Christian Mario Appendini Albrechtsen
Dr. Christian Mario Appendini Albrechtsen is a professor at the Universidad Nacional Autónoma de México, Instituto de Ingeniería, Laboratorio de Ingenieria y Procesos Costeros (Laboratory of Engineering and Coastal Processes). Dr. Appendini has expertise in wave modeling and coastal transport. Among other things, his research involves modeling waves from tropical cyclones under climate change to set appropriate design criteria for offshore structures such as oil rigs and wind turbines. Dr. Appendini will be a key point of contact for expanding and adapting the HurricaneRiskCalculator for Mexico.
Dr. Christopher Rozoff (Project Scientist, Research Applications Laboratory at the National Center for Atmospheric Research) conducts research on global, mesoscale, and tropical cyclone forecasting methods and validation and also works with mesoscale and LES modeling, machine learning methods, and remote sensing applications.
Dr. Eric Hendricks is a project scientist at the Research Applications Laboratory of the National Center for Atmospheric Research. He has a B.S.E. degree from the University of Michigan in Mechanical Engineering and M.S./Ph.D. degrees in Atmospheric Science from Colorado State University. Dr. Hendricks has expertise in tropical cyclones, tropical meteorology, numerical weather prediction (focus on mesoscale and large-eddy-simulation modeling), numerical methods, atmospheric dynamics, boundary-layer meteorology, and urban meteorology. Dr. Hendricks has authored or co-authored over 40 refereed publications and 100 conference presentations. Dr. Hendricks plans to contribute to wind hazard modeling in urban environments to support the HurricaneRiskCalculator.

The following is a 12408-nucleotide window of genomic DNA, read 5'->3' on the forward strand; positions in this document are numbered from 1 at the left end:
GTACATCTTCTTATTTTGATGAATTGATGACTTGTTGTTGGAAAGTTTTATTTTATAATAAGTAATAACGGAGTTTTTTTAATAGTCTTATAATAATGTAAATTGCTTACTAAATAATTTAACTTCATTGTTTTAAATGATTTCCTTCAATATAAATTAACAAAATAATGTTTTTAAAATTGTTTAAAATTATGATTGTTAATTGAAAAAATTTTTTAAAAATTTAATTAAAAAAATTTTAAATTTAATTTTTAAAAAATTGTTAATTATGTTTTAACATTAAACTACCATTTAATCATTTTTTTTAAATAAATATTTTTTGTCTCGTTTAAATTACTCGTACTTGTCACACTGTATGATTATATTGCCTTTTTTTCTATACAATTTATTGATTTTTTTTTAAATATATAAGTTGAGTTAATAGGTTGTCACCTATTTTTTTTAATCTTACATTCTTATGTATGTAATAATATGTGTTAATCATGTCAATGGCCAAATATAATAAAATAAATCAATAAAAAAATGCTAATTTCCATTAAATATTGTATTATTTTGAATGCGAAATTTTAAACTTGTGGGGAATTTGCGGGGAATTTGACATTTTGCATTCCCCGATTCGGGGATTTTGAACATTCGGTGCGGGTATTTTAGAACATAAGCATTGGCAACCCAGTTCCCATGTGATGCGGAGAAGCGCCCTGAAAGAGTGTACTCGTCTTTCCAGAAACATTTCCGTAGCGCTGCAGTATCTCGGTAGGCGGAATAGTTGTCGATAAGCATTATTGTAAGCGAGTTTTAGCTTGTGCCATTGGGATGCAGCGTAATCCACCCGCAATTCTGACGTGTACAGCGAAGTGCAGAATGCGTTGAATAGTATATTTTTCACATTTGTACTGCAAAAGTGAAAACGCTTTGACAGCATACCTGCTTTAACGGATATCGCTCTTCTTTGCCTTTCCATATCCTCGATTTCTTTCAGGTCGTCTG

Dr. Fernando Tormos-Aponte is Assistant Professor of Public Policy and Political Science at the University of Maryland - Baltimore County, with specializations in social movements, the politics of social groups, and social change. Dr. Tormos-Aponte has recently been selected to be a Faculty Innovator in the NCAR Early Career Faculty Innovator Program. His project will focus on vulnerability related to tropical cyclone-related power outages and equitable strategies for power restoration. He will be a key collaborator in adapting HurricaneRiskCalculator for Puerto Rico.
Dr. Helen Greatrex is an Assistant Professor in Geography and Statistics at the Pennsylvania State University and a co-hire of the Institute for Computational and Data Sciences. Her research focuses on taking a mixed methods approach to weather vulnerability modelling, along with assessing how remotely sensed weather products can support the weather risk management industry. She is also a member of the WMO Social and Economic Applications Working Group (SERA). Dr. Greatrex will be participating in the Social Science Team.
Dr. Jennifer Collins (Professor, University of South Florida, School of Geosciences) works at the intersection of geography and climatology and also does research in the physical and social sciences. As a hurricane researcher, she investigates interannual and intraseasonal variability of hurricane activity. In the social sciences, she has extensive experience in hurricane evacuation studies. Dr. Collins will be participating on the Social Science Team.
Dr. Laura Myers is a Senior Research Scientist and Director of the Center for Advanced Public Safety. Dr. Myers joined The University of Alabama and the Center for Advanced Public Safety in 2013 having previously served as research faculty at Mississippi State University, Clemson University and Sam Houston State University. She has extensive experience in emergency management and criminal justice research. Dr. Myers will be participating in the Social Science Team.